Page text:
Off-road challenge provides camaraderie and achievement

09 May 2018

Royal Marines veteran Matt Bispham

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Driven to Extremes offers military veterans the chance to regain some of the teamwork and camaraderie they experienced in the Armed Forces by immersing them in a challenging and extreme environment, surrounded by people they share a common bond and symptoms with. It was created by Mac Mackenny in order to fulfil a need to offer veterans suffering from post-traumatic stress disorder (PTSD) an alternative form of ‘therapy’ where conventional methods of treatment may not have had the desired effect.

The basis of the 2018 Dakar Challenge was to take a handful of vehicles that were completely unsuitable for the Sahara Desert (in this case, 12-year-old Citroen Berlingos worth no more than £300 and with more miles on them than the Kenyan Marathon team), fill them with veterans and get them to drive over 1,000 miles of the original Dakar Rally route of the 1990s through Morocco. The concept may seem a little crazy (and it was!), but that is exactly what attracted me and the other eight veterans to undertake such a challenge.

During this expedition I found myself smiling for the first time in 10 years. It was like a defibrillator for me – it’s kick started me. The escapism and other PTSD sufferers on the team seemed to be the perfect blend to create an environment where people could speak openly about their experiences and symptoms, which helped normalise the condition. Dealing with challenges both physical and mental while undertaking an adventure brought back a feeling of achievement and teamwork which I haven’t experienced since leaving the Forces.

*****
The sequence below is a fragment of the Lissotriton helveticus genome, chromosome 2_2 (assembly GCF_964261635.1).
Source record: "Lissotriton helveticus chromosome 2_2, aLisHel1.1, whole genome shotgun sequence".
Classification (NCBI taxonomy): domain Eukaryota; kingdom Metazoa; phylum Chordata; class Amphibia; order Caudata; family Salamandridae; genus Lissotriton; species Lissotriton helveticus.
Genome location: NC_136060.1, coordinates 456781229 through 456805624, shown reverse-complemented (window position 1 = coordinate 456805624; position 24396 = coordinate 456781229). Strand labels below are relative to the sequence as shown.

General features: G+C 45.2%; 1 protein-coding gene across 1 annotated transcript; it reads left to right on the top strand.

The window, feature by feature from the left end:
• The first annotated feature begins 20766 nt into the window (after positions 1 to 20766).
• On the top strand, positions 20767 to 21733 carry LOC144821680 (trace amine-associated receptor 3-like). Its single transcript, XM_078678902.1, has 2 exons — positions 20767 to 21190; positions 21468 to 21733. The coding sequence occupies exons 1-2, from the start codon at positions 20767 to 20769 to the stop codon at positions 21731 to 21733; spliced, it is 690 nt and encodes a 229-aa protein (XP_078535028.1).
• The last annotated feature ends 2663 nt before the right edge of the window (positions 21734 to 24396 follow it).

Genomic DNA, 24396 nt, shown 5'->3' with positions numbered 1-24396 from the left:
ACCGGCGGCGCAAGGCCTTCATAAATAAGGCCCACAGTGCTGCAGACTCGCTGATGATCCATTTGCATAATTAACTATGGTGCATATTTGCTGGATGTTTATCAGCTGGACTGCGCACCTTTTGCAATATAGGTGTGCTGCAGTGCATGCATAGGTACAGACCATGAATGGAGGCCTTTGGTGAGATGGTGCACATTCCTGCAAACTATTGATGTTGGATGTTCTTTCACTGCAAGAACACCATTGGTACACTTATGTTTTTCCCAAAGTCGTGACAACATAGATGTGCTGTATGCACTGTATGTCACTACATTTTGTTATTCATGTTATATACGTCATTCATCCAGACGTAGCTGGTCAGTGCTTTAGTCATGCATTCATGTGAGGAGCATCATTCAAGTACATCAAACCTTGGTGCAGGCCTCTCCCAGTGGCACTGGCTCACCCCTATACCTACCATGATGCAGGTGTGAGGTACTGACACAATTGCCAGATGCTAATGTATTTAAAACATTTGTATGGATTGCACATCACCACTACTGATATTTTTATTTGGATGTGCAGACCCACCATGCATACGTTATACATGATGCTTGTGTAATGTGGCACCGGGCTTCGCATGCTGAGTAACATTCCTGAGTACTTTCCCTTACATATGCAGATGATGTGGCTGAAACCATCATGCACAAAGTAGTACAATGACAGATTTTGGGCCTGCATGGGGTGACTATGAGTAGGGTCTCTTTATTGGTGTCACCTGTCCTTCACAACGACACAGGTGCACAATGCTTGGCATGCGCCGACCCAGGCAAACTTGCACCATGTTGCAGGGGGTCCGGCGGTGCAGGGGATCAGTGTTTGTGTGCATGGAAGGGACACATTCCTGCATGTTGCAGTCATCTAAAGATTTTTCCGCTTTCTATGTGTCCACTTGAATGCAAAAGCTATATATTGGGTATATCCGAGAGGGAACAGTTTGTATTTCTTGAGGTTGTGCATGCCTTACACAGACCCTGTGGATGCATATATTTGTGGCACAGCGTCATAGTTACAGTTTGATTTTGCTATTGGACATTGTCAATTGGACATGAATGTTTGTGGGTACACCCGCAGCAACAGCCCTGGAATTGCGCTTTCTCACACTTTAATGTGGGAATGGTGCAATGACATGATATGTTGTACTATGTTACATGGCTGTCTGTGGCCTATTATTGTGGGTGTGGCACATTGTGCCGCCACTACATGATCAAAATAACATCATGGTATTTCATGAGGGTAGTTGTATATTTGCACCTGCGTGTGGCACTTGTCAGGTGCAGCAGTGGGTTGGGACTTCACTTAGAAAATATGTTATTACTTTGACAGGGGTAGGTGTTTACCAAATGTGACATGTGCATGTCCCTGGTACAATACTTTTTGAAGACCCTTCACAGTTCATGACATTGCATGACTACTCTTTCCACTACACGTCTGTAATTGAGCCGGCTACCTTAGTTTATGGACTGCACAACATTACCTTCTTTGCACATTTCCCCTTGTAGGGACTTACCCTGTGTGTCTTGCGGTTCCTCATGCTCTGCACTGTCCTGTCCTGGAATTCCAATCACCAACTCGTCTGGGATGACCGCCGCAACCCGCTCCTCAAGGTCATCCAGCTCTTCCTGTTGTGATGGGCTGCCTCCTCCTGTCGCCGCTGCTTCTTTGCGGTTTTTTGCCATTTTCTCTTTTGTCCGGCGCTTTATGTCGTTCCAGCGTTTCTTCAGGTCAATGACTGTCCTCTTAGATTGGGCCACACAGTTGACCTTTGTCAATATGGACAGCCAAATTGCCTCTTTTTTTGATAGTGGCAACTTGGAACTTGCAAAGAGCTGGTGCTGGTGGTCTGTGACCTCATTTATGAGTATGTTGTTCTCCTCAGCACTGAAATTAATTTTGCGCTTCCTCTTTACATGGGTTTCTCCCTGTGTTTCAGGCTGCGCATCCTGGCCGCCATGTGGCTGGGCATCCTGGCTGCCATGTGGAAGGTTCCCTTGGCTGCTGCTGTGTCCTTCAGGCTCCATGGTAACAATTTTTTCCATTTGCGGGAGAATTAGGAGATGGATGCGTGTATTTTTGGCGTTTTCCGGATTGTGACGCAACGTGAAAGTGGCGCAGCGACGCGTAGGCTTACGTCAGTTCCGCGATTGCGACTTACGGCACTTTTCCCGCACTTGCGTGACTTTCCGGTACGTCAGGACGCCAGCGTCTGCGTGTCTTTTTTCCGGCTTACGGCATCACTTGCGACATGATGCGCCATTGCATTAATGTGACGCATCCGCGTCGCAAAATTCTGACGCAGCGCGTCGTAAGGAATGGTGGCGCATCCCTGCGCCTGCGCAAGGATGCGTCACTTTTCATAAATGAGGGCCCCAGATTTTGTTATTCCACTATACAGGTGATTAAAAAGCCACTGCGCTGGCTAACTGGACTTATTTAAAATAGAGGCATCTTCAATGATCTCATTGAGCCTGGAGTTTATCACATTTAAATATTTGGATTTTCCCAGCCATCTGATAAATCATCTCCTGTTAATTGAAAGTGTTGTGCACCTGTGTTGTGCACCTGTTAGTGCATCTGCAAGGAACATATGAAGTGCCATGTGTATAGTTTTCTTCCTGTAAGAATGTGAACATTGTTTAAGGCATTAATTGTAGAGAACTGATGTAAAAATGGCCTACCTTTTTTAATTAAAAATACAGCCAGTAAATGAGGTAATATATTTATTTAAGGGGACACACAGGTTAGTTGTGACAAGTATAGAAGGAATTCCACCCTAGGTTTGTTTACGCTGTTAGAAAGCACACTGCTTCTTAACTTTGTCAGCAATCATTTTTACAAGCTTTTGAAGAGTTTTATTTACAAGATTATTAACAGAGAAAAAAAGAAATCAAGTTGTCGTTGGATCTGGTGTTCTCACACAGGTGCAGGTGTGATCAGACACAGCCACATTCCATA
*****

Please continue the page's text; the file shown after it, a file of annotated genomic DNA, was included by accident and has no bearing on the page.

Bone-jarring tracks

After the long slog across France and Spain, which in itself was a major undertaking with numerous breakdowns, the team set off from Gibraltar and across the Straits to Morocco. Over the next two weeks we encountered vast mountain passes, endless salt flats, bone-jarring, rock-strewn tracks and the powdery soft golden sands of the Sahara Desert. Our little cars had to endure all of the associated problems that came with such a route, namely punctures, broken oil sumps, missing exhaust pipes, detachable bumpers and, of course, endless bog-ins, while the adventure took the veterans to the edge of nowhere and back again.

Inmarsat’s generous support with both hardware (a BGAN HDR terminal, an IsatHub smart device connectivity terminal and an IsatPhone 2 satellite phone) and airtime provided us with the ability to connect to social media and keep loved ones and sponsors up to date with our progress, but most importantly to let everyone know that we were still alive and hadn’t cooked inside our Berlingos stuck somewhere in the dunes.

It allowed us to share live video feeds and pictures which you would have thought impossible so far away from civilisation and the Inmarsat kit soon became one of our essential survival items as the team would utilise its connectivity to online bank, update Facebook and in one case arrange a hot date upon return! The ever-present reassurance that we had the best equipment with us to call in outside help if it all went horribly wrong allowed us to fully enjoy the experience and the wonders that the Sahara Desert has to offer with its challenging environment, hospitable people and breathtaking scenery.

Driven to Extremes is looking to continue this momentum in order to help as many veterans as possible who may need something a bit more ‘out of the box’ than they are currently offered, and plans are already afoot for bigger and more extreme expeditions. Inmarsat technology will certainly be at the top of our kit list for the next adventure.

About the author

Matt Bispham MC MA RM served 13 years in the Royal Marines and specialist units, being awarded the Military Cross for gallantry during an assault on a Taliban stronghold in Afghanistan.  Further combat missions left him with severe PTSD, and he was medically discharged in December 2017.

He is now focusing on ways to help other veterans in recovery or transitioning to civilian life by working with charities and groups that offer alternative forms of therapy.